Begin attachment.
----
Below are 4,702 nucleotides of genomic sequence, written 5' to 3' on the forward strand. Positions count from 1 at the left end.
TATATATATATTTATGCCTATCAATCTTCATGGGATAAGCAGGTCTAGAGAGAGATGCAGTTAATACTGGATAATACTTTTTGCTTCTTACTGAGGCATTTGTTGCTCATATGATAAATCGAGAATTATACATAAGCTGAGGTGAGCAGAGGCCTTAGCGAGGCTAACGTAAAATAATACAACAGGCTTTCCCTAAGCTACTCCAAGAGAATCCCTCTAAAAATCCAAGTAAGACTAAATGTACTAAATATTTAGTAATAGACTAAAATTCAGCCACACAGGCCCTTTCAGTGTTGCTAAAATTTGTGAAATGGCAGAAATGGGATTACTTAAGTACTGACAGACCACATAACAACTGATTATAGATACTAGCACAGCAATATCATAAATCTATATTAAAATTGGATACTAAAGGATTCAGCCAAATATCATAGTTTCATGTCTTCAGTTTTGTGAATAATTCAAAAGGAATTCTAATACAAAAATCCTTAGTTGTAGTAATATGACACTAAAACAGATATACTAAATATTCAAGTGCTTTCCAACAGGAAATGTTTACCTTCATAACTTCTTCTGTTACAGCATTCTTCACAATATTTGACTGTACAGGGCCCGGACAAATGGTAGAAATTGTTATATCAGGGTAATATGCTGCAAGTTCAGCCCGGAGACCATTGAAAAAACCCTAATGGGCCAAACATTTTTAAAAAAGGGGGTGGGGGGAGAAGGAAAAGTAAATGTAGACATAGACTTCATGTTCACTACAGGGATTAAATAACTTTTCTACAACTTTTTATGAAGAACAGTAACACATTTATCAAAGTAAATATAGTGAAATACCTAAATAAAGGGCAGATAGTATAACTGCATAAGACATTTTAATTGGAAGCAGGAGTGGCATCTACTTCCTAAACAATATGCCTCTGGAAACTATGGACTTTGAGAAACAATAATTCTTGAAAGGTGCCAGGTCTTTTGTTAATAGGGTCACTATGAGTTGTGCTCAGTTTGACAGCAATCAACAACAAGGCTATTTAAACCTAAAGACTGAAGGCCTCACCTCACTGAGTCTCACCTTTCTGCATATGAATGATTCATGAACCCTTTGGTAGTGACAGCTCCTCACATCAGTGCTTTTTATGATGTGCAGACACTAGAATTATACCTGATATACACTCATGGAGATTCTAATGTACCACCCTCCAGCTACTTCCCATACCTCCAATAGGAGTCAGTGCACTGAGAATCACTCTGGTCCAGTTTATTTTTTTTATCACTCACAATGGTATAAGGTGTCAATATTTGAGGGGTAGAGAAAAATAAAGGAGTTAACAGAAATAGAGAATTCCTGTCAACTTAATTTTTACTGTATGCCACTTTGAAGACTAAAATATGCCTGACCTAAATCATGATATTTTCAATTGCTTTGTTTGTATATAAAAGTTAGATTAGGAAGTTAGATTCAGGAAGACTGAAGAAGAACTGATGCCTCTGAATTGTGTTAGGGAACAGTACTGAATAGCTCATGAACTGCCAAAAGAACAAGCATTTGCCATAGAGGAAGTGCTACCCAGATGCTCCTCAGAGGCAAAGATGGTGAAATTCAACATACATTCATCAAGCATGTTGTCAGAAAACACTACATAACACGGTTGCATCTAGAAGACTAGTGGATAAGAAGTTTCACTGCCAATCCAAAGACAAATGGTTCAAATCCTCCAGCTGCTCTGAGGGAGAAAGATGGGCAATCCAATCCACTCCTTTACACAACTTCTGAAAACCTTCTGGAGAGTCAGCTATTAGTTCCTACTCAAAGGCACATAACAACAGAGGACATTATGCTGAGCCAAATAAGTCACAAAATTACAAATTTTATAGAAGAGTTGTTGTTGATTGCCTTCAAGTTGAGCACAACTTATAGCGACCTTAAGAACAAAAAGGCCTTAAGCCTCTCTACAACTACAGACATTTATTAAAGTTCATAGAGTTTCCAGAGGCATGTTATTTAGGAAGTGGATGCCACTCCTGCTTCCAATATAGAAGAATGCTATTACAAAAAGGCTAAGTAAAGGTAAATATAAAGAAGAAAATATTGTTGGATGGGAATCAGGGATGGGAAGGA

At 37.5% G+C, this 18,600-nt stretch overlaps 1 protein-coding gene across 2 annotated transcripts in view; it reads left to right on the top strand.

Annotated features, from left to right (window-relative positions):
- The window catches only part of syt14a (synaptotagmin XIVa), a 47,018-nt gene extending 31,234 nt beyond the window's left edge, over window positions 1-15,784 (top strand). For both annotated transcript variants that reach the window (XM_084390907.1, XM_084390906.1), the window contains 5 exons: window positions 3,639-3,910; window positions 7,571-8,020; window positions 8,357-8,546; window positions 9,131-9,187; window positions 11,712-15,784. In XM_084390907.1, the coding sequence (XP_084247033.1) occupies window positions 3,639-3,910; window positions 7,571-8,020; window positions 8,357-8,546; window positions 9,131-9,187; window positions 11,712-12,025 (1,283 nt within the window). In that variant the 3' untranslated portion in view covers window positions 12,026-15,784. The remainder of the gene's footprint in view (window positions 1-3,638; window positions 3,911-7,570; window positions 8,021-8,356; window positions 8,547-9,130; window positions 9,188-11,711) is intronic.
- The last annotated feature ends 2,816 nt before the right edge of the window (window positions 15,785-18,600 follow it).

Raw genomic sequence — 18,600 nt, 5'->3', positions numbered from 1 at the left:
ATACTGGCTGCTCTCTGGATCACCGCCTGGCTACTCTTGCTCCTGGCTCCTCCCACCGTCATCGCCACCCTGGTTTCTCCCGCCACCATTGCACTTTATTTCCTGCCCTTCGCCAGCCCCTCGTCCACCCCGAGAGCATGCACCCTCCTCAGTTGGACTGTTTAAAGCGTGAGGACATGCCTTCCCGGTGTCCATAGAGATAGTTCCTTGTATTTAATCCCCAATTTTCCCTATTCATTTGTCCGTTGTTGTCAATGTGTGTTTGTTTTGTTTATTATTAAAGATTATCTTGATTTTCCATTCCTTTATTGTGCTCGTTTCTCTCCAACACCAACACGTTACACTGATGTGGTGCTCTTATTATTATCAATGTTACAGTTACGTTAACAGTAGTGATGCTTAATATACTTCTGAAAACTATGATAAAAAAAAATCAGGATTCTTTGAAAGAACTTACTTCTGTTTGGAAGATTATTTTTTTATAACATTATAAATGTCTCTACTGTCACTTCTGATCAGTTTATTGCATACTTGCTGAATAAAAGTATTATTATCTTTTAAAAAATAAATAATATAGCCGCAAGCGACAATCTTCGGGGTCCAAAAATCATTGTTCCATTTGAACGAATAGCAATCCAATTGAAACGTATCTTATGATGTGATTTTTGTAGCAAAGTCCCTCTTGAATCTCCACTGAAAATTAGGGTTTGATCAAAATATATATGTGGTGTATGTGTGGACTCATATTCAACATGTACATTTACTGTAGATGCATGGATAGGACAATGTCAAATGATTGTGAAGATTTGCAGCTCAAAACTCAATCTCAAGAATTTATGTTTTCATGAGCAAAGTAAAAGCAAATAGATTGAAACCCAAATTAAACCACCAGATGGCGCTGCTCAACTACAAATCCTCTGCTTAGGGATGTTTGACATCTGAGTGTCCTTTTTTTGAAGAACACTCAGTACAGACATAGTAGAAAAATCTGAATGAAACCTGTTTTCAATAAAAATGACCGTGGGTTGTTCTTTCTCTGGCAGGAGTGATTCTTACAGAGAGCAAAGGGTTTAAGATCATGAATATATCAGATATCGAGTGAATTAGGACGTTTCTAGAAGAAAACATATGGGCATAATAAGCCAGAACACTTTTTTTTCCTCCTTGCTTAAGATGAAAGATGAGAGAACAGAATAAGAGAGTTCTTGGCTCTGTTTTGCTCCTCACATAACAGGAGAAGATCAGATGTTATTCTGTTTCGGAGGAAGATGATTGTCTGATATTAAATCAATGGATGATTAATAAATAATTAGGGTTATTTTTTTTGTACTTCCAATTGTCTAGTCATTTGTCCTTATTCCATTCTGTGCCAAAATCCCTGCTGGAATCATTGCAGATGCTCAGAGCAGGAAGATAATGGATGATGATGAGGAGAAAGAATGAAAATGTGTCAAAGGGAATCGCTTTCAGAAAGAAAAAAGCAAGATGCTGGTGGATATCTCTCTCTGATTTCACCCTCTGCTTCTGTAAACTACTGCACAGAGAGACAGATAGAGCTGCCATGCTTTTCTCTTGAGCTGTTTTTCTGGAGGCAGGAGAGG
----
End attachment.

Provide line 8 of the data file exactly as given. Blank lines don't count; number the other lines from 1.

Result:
ATACTGGCTGCTCTCTGGATCACCGCCTGGCTACTCTTGCTCCTGGCTCCTCCCACCGTCATCGCCACCCTGGTTTCTCCCGCCACCATTGCACTTTATTTCCTGCCCTTCGCCAGCCCCTCGTCCACCCCGAGAGCATGCACCCTCCTCAGTTGGACTGTTTAAAGCGTGAGGACATGCCTTCCCGGTGTCCATAGAGATAGTTCCTTGTATTTAATCCCCAATTTTCCCTATTCATTTGTCCGTTGTTGTCAATGTGTGTTTGTTTTGTTTATTATTAAAGATTATCTTGATTTTCCATTCCTTTATTGTGCTCGTTTCTCTCCAACACCAACACGTTACACTGATGTGGTGCTCTTATTATTATCAATGTTACAGTTACGTTAACAGTAGTGATGCTTAATATACTTCTGAAAACTATGATAAAAAAAAATCAGGATTCTTTGAAAGAACTTACTTCTGTTTGGAAGATTATTTTTTTATAACATTATAAATGTCTCTACTGTCACTTCTGATCAGTTTATTGCATACTTGCTGAATAAAAGTATTATTATCTTTTAAAAAATAAATAATATAGCCGCAAGCGACAATCTTCGGGGTCCAAAAATCATTGTTCCATTTGAACGAATAGCAATCCAATTGAAACGTATCTTATGATGTGATTTTTGTAGCAAAGTCCCTCTTGAATCTCCACTGAAAATTAGGGTTTGATCAAAATATATATGTGGTGTATGTGTGGACTCATATTCAACATGTACATTTACTGTAGATGCATGGATAGGACAATGTCAAATGATTGTGAAGATTTGCAGCTCAAAACTCAATCTCAAGAATTTATGTTTTCATGAGCAAAGTAAAAGCAAATAGATTGAAACCCAAATTAAACCACCAGATGGCGCTGCTCAACTACAAATCCTCTGCTTAGGGATGTTTGACATCTGAGTGTCCTTTTTTTGAAGAACACTCAGTACAGACATAGTAGAAAAATCTGAATGAAACCTGTTTTCAATAAAAATGACCGTGGGTTGTTCTTTCTCTGGCAGGAGTGATTCTTACAGAGAGCAAAGGGTTTAAGATCATGAATATATCAGATATCGAGTGAATTAGGACGTTTCTAGAAGAAAACATATGGGCATAATAAGCCAGAACACTTTTTTTTCCTCCTTGCTTAAGATGAAAGATGAGAGAACAGAATAAGAGAGTTCTTGGCTCTGTTTTGCTCCTCACATAACAGGAGAAGATCAGATGTTATTCTGTTTCGGAGGAAGATGATTGTCTGATATTAAATCAATGGATGATTAATAAATAATTAGGGTTATTTTTTTTGTACTTCCAATTGTCTAGTCATTTGTCCTTATTCCATTCTGTGCCAAAATCCCTGCTGGAATCATTGCAGATGCTCAGAGCAGGAAGATAATGGATGATGATGAGGAGAAAGAATGAAAATGTGTCAAAGGGAATCGCTTTCAGAAAGAAAAAAGCAAGATGCTGGTGGATATCTCTCTCTGATTTCACCCTCTGCTTCTGTAAACTACTGCACAGAGAGACAGATAGAGCTGCCATGCTTTTCTCTTGAGCTGTTTTTCTGGAGGCAGGAGAGG